The increased risk of a data breach or cyber attack means that the demand for cyber insurance has grown and will continue to grow in the years to come. Cyber is not a standard product, and a customer will need to review its (and its providers’) options and coverage carefully.
For any software that is core to the services being provided, the practicalities of an escrow arrangement as an appropriate mechanism to allow access to the software on the occurrence of any agreed trigger events should be explored.
Managing a termination is difficult if the relationship breaks down, but is made even tougher with a complicated supply chain incorporating complex technological solutions. How this might be managed depends on the technology itself (for example, any restrictions around IP). What rights does the customer have to use the solutions following termination or will these solutions have to be replaced? In any event, moving from one supplier to another in a tangled web of technology solutions requires involvement from the incumbent supplier and the successor supplier, achievedthrough a well-documented exit plan, and transformation plan, to cater for the transfer from one operating model to another.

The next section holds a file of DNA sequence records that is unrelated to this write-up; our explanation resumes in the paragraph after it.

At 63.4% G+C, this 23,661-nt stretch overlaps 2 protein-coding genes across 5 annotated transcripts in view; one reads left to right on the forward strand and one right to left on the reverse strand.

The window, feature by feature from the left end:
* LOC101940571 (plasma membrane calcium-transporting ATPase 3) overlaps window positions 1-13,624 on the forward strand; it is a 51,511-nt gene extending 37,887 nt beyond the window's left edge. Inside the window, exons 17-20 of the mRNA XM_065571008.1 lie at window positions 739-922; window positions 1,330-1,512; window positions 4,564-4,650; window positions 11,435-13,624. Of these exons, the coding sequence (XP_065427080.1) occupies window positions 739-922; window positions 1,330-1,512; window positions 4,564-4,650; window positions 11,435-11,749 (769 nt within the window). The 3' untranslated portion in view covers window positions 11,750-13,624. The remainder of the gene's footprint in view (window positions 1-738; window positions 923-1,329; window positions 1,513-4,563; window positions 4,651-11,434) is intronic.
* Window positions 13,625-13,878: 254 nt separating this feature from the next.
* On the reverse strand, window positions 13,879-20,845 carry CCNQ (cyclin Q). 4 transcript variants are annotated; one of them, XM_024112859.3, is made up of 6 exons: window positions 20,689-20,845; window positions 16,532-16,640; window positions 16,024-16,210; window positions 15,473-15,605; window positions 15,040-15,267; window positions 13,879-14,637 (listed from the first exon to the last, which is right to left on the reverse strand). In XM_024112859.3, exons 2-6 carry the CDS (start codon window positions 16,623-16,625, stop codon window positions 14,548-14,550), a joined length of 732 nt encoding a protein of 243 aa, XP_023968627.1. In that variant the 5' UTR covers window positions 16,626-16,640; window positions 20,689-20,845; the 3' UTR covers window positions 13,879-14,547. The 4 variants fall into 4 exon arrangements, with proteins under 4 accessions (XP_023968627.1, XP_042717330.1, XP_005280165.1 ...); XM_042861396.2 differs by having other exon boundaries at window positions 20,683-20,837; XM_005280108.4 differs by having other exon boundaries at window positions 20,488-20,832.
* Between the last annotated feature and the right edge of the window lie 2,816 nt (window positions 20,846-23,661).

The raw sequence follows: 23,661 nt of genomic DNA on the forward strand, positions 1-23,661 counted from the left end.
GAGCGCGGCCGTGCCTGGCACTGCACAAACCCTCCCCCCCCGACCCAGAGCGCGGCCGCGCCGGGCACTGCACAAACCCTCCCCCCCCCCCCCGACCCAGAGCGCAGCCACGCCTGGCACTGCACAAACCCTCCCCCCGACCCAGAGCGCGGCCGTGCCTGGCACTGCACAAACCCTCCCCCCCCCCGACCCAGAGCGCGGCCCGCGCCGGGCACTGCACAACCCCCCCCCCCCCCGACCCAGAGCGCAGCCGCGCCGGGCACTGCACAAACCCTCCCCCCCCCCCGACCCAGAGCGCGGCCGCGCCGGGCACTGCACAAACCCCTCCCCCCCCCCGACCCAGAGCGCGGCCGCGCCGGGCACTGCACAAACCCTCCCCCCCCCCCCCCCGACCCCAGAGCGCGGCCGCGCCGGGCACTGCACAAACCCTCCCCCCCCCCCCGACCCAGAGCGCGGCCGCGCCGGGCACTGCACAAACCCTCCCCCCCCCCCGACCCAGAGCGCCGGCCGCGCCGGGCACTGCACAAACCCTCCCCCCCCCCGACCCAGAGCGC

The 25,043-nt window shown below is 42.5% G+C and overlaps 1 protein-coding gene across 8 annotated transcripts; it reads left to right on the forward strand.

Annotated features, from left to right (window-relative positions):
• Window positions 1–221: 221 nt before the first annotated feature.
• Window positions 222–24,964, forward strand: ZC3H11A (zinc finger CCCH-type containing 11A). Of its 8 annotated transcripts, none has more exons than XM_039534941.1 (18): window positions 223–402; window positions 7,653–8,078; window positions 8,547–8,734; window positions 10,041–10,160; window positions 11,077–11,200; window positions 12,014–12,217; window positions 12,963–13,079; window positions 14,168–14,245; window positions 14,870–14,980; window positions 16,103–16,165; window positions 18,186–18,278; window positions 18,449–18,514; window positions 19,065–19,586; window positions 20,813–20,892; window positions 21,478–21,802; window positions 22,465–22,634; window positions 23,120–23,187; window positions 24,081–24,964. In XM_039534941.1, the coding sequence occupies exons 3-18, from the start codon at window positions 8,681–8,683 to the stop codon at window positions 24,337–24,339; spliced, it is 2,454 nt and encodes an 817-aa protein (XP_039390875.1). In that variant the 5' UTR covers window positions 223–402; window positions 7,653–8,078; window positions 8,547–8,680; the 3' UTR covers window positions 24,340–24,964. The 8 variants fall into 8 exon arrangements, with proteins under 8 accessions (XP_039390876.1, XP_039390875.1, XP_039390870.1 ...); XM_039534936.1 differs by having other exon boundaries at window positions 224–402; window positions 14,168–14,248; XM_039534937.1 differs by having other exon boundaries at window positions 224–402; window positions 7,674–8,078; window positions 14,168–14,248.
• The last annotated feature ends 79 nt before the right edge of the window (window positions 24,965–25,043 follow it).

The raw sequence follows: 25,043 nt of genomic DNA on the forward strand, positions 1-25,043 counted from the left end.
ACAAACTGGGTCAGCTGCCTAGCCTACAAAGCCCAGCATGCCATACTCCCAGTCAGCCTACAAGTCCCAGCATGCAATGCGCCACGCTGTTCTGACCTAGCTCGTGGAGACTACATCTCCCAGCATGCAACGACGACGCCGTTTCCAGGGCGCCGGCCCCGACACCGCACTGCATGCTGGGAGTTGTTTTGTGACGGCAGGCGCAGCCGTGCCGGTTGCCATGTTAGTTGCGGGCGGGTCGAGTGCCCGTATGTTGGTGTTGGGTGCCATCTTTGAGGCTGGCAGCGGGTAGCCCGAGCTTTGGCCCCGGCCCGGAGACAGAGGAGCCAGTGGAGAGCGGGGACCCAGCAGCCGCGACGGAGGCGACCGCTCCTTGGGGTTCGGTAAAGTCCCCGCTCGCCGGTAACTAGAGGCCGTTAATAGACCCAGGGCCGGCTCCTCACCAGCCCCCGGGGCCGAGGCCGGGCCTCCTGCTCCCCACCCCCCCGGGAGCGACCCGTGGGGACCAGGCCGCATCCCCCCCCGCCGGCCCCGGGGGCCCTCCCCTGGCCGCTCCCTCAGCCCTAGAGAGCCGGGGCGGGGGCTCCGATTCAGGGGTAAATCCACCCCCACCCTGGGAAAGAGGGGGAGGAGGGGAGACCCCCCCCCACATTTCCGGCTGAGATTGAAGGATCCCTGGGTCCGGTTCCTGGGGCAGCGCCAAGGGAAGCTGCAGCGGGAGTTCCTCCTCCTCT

It is increasingly important for customers to manage and mitigate the risk in outsourcing contracts. Regulatory compliance is becoming tougher and failure to comply is becoming more costly. The use of RPA should not be seen as the riskier option when contemplating a sourcing strategy, but nor should the added complexities be ignored. Provided customers take into account the contractual impact of RPA appropriately, it offers the chance to complete tasks more quickly and accurately, in a cost-competitive and scalable manner.
Tania Williams is the commercial technology partner and Chris Benn is an associate at Kemp Little LLP. Ms Williams can be contacted on +44 (0)20 7710 8001 or by email: email@example.com. Mr Benn can be contacted on +44 (0)20 7710 8011 or by email: firstname.lastname@example.org.
© Financier Worldwide
Tania Williams and Chris Benn
Kemp Little LLP